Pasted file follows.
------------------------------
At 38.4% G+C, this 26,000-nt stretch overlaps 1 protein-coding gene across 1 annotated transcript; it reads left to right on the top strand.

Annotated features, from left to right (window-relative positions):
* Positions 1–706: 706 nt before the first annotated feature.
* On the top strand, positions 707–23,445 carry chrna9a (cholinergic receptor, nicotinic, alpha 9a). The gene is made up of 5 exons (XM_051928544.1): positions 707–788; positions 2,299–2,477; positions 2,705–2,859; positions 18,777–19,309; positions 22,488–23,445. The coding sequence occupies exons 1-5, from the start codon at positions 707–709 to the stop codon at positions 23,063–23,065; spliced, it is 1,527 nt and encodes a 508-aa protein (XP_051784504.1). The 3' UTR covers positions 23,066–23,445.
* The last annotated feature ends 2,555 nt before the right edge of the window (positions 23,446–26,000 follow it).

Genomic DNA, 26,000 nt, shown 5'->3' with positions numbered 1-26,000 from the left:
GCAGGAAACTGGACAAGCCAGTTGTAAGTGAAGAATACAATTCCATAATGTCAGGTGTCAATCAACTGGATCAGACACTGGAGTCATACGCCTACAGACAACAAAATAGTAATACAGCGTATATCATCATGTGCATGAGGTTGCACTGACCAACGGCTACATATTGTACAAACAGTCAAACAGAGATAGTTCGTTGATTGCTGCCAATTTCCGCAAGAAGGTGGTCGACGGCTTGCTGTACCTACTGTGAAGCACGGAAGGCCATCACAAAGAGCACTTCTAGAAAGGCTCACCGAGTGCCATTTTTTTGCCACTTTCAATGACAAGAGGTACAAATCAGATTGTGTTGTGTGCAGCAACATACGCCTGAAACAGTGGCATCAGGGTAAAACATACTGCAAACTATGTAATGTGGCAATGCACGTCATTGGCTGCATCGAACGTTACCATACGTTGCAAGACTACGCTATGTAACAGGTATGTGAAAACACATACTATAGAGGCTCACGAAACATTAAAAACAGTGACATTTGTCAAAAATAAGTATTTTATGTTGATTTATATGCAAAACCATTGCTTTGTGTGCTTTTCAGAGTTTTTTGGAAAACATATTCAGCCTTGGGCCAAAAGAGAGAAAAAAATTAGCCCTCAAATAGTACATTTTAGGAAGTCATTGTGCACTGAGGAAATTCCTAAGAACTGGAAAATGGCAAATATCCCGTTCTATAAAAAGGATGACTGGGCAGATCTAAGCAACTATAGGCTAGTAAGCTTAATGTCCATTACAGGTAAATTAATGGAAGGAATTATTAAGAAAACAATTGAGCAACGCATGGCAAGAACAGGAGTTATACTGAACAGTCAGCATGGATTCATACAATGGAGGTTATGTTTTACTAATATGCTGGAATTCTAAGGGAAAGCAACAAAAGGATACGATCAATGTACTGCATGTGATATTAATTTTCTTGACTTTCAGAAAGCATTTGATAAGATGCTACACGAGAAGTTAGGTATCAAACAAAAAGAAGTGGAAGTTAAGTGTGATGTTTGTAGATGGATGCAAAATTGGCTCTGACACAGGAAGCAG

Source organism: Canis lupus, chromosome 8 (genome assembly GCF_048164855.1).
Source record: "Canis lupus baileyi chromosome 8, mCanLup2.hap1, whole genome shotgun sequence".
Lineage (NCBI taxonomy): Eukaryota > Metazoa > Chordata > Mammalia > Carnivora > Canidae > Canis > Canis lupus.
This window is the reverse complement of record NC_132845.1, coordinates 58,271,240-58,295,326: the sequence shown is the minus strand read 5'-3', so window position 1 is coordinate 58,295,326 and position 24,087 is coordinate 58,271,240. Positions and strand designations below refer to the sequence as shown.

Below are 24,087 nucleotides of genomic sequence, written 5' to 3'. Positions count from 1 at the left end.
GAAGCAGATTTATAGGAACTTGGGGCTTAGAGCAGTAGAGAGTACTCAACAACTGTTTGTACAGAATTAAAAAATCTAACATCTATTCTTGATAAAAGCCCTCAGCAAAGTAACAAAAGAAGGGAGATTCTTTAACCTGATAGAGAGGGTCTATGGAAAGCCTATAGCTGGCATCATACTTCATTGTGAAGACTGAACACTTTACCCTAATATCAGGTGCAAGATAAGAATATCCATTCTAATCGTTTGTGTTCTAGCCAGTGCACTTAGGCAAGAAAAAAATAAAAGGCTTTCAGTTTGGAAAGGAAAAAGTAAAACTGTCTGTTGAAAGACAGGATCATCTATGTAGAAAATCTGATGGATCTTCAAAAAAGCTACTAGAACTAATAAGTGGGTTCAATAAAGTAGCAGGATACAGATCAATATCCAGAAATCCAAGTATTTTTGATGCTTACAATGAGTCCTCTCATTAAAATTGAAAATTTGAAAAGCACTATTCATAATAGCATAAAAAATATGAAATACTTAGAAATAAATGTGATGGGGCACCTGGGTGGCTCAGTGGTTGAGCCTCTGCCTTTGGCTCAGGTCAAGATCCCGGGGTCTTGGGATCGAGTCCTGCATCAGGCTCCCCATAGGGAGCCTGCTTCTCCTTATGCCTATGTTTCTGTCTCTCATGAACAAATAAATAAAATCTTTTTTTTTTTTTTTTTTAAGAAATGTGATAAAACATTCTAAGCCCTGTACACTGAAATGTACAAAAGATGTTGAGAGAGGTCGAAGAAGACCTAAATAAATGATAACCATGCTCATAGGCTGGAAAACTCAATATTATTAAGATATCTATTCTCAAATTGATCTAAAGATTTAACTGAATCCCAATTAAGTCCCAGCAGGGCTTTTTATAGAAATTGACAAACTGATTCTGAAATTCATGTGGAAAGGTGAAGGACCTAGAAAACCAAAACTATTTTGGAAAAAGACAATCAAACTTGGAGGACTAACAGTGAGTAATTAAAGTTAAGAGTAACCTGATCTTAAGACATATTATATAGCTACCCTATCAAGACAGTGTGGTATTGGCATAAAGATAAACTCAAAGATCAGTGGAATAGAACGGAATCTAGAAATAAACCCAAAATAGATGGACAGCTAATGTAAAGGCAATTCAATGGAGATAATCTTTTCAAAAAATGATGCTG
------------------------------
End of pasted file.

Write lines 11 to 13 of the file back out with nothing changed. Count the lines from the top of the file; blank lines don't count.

This window is the reverse complement of record NC_132845.1, coordinates 58,271,240-58,295,326: the sequence shown is the minus strand read 5'-3', so window position 1 is coordinate 58,295,326 and position 24,087 is coordinate 58,271,240. Positions and strand designations below refer to the sequence as shown.

Below are 24,087 nucleotides of genomic sequence, written 5' to 3'. Positions count from 1 at the left end.
GAAGCAGATTTATAGGAACTTGGGGCTTAGAGCAGTAGAGAGTACTCAACAACTGTTTGTACAGAATTAAAAAATCTAACATCTATTCTTGATAAAAGCCCTCAGCAAAGTAACAAAAGAAGGGAGATTCTTTAACCTGATAGAGAGGGTCTATGGAAAGCCTATAGCTGGCATCATACTTCATTGTGAAGACTGAACACTTTACCCTAATATCAGGTGCAAGATAAGAATATCCATTCTAATCGTTTGTGTTCTAGCCAGTGCACTTAGGCAAGAAAAAAATAAAAGGCTTTCAGTTTGGAAAGGAAAAAGTAAAACTGTCTGTTGAAAGACAGGATCATCTATGTAGAAAATCTGATGGATCTTCAAAAAAGCTACTAGAACTAATAAGTGGGTTCAATAAAGTAGCAGGATACAGATCAATATCCAGAAATCCAAGTATTTTTGATGCTTACAATGAGTCCTCTCATTAAAATTGAAAATTTGAAAAGCACTATTCATAATAGCATAAAAAATATGAAATACTTAGAAATAAATGTGATGGGGCACCTGGGTGGCTCAGTGGTTGAGCCTCTGCCTTTGGCTCAGGTCAAGATCCCGGGGTCTTGGGATCGAGTCCTGCATCAGGCTCCCCATAGGGAGCCTGCTTCTCCTTATGCCTATGTTTCTGTCTCTCATGAACAAATAAATAAAATCTTTTTTTTTTTTTTTTTTAAGAAATGTGATAAAACATTCTAAGCCCTGTACACTGAAATGTACAAAAGATGTTGAGAGAGGTCGAAGAAGACCTAAATAAATGATAACCATGCTCATAGGCTGGAAAACTCAATATTATTAAGATATCTATTCTCAAATTGATCTAAAGATTTAACTGAATCCCAATTAAGTCCCAGCAGGGCTTTTTATAGAAATTGACAAACTGATTCTGAAATTCATGTGGAAAGGTGAAGGACCTAGAAAACCAAAACTATTTTGGAAAAAGACAATCAAACTTGGAGGACTAACAGTGAGTAATTAAAGTTAAGAGTAACCTGATCTTAAGACATATTATATAGCTACCCTATCAAGACAGTGTGGTATTGGCATAAAGATAAACTCAAAGATCAGTGGAATAGAACGGAATCTAGAAATAAACCCAAAATAGATGGACAGCTAATGTAAAGGCAATTCAATGGAGATAATCTTTTCAAAAAATGATGCTG